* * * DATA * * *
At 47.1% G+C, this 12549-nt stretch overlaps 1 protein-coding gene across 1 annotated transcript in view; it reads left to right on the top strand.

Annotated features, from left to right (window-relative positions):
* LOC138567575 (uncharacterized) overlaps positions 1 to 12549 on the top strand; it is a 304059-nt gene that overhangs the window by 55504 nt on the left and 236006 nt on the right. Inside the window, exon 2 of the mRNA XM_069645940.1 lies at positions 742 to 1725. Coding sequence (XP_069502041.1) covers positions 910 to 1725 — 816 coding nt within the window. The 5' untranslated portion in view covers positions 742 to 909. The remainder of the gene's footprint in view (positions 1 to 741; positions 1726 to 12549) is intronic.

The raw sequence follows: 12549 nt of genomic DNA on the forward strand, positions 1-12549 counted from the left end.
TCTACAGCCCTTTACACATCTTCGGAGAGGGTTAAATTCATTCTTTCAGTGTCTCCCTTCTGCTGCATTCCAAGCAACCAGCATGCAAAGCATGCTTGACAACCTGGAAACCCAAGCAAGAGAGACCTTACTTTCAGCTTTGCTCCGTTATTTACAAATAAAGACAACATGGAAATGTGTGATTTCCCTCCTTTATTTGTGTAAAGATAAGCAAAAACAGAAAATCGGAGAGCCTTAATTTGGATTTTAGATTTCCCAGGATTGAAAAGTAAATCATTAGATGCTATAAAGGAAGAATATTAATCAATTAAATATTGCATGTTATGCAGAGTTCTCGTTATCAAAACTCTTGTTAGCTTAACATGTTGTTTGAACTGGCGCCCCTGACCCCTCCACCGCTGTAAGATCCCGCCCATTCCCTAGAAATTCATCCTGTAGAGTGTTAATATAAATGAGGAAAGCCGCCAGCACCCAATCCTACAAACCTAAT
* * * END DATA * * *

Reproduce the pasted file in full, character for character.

At 47.1% G+C, this 12549-nt stretch overlaps 1 protein-coding gene across 1 annotated transcript in view; it reads left to right on the top strand.

Annotated features, from left to right (window-relative positions):
* LOC138567575 (uncharacterized) overlaps positions 1 to 12549 on the top strand; it is a 304059-nt gene that overhangs the window by 55504 nt on the left and 236006 nt on the right. Inside the window, exon 2 of the mRNA XM_069645940.1 lies at positions 742 to 1725. Coding sequence (XP_069502041.1) covers positions 910 to 1725 — 816 coding nt within the window. The 5' untranslated portion in view covers positions 742 to 909. The remainder of the gene's footprint in view (positions 1 to 741; positions 1726 to 12549) is intronic.

The raw sequence follows: 12549 nt of genomic DNA on the forward strand, positions 1-12549 counted from the left end.
TCTACAGCCCTTTACACATCTTCGGAGAGGGTTAAATTCATTCTTTCAGTGTCTCCCTTCTGCTGCATTCCAAGCAACCAGCATGCAAAGCATGCTTGACAACCTGGAAACCCAAGCAAGAGAGACCTTACTTTCAGCTTTGCTCCGTTATTTACAAATAAAGACAACATGGAAATGTGTGATTTCCCTCCTTTATTTGTGTAAAGATAAGCAAAAACAGAAAATCGGAGAGCCTTAATTTGGATTTTAGATTTCCCAGGATTGAAAAGTAAATCATTAGATGCTATAAAGGAAGAATATTAATCAATTAAATATTGCATGTTATGCAGAGTTCTCGTTATCAAAACTCTTGTTAGCTTAACATGTTGTTTGAACTGGCGCCCCTGACCCCTCCACCGCTGTAAGATCCCGCCCATTCCCTAGAAATTCATCCTGTAGAGTGTTAATATAAATGAGGAAAGCCGCCAGCACCCAATCCTACAAACCTAAT